THE BIKESHARE COMETH!
When the blue Citibank Citi Bikes—thank you again impossibly selfless, unfailingly generous corporate overlords!—start rolling out of their stations, there is one neighborhood that will not be sharing.
South Williamsburg is noticeably lacking in any of the city’s new bike-share stations, The Wall Street Journal noticed. And this time the Hasidic community didn’t even have to battle against naked hipsters to get their way!
There were so many communities clamoring to host the cruisers, ugly Citibank logos be damned, that the ultra-Orthodox Jewish community simply stayed mum and let the sought-after stations go where they were wanted, the city transportation commissioner explains. And that wasn’t South Williamsburg.
THE HIPPING POINT
Rockaway Beach: A well-established Hipster Hamptons of sorts for the last few years, a place many thought would hit fever-pitch sometime this summer, the moment when—like Williamsburg and Bushwick and Red Hook and hell, the rest of the entire borough of Brooklyn before it—well-heeled Manhattanites discover it, and then, ruin the fun for those who were ostensibly there “first.”*
First came The Taco Stand.
Then, the Trend Pieces.
Then, The Hoteliers.
And now: The Page Six Item.
STRAIGHT OUT OF (HIPSTER) CENTRAL CASTING
Shooting for the second season of HBO’s generation-defining half-hour-of-power dramedy, Girls—brought to you by an all-star team including the loins of David Mamet, Brian Williams, Laurie Simmons, and Caroll Dunham—is underway. Hooray for everyone!
Hipsters on TV
Man, we really need to watch more early morning Fox News. We almost missed yesterday’s segment from The Five, where former White House Press Secretary Dana Perino had to stop host Eric Bolling (who was ranting about Mark Zuckerburg, consummate hipster) to ask what a hipster was. (Since hipsters can make money now, they are relevant on Fox.)
“Just for asking that, you are a hipster!” the very confused Mr. Bolling crowed, as if accusing Ms. Perino of having cooties.
Insta-Nostalgia (noun): Glorification/yearning of or for a period in history that only recently ended, or is still occurring. Confined mostly to Millennials, hipsters, and Kurt Andersen, symptoms of insta-nostalgia may include anything from ironic Lana Del Rey listening parties to an obsession with Instagram photos.
Brooklyn’s 3rd Ward is a great place to take classes on art, sculpture, and hipsterdom. Where else can you drink PBR while drawing nudes, with the only cost being a basic membership fee of $129 a year (not including classes)?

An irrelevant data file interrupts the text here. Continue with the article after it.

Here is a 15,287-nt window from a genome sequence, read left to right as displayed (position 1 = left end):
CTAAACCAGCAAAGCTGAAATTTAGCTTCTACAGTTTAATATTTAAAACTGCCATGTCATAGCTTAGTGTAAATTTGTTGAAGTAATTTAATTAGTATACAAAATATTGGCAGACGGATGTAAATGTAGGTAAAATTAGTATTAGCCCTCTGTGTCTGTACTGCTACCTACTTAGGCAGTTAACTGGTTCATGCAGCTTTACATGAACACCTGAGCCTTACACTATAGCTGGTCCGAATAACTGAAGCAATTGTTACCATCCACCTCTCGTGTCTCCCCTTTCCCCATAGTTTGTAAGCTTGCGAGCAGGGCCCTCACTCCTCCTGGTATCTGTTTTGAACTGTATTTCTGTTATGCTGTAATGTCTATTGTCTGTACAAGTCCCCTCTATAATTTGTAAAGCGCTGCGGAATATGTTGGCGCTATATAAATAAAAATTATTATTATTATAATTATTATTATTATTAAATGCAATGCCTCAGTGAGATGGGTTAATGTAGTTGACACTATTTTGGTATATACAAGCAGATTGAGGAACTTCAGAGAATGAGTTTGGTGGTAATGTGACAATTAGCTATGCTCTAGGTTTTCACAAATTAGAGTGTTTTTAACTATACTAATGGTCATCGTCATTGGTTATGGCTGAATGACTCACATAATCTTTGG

But in addition to woodworking and jewelry-making, 3rd Ward is now offering a new opportunity for young 20-somethings with too much money and time on their hands: a “Culinary Incubator,” which will teach classes on asking a waiter with the proper amount of condescension: “But were all the ingredients grown locally?”
DFA Records’ co-founder and retired LCD Soundsystem bandleader James Murphy has always exhibited a certain stripe of self-awareness that other musicians could probably take lessons from. In one of two films to feature Mr. Murphy at this year’s Sundance Film Festival—the other one being the documentary about his band’s final concert—he has a cameo role as a guy stuck between two obnoxious, aging hipsters in a taxi.
As Election Day 2008 approached, if you were an urban organic kale farmer, or a crochet enthusiast or a vaudevillian with a new song to sing, and you wanted to support Barack Obama for president, you were in luck.
The streets of New York were crowded with “Walks for Change,” “Bike4Barack” groups, “Karaoke We Can Believe In” sing-alongs, “Get Out the Laughs and Votes” comedy shows and “Art for Change” auctions. The days leading up to the election saw Pasties for Peace, a Cowboys for Barack Wild West Burlesque Show Fund-raiser, a Yo La Tengo fund-raiser at McCarren Pool, and a $1,000 fund-raiser in Dumbo featuring They Might Be Giants, which sold out.
Richie Fife, who helped lead the Obama effort in the run-up to the primary, estimated that 10,000 New Yorkers had contacted his office to get involved and that three times that many were out on the streets on their own initiative.
That’s BroBo as in Bronx Bohemian, not Brooklyn Bohemian.
The Times has been surfing the wave of Rockaways revelry all summer, praising the food, the parties, the sun dresses, the food, and, sure, the surfing. But sometimes life’s not all a beach. The Daily News has turned up at least one stretch of the Rockaways that is far from gentrified.
Things may be jumping over on Beach 96th Street, but Beach 116th Street goes wanting. The clams are still fried and the sun is shining, but an S.R.O. and other rundown properties—and the flotsam and jetsam that wash up with them—is ruining the fun.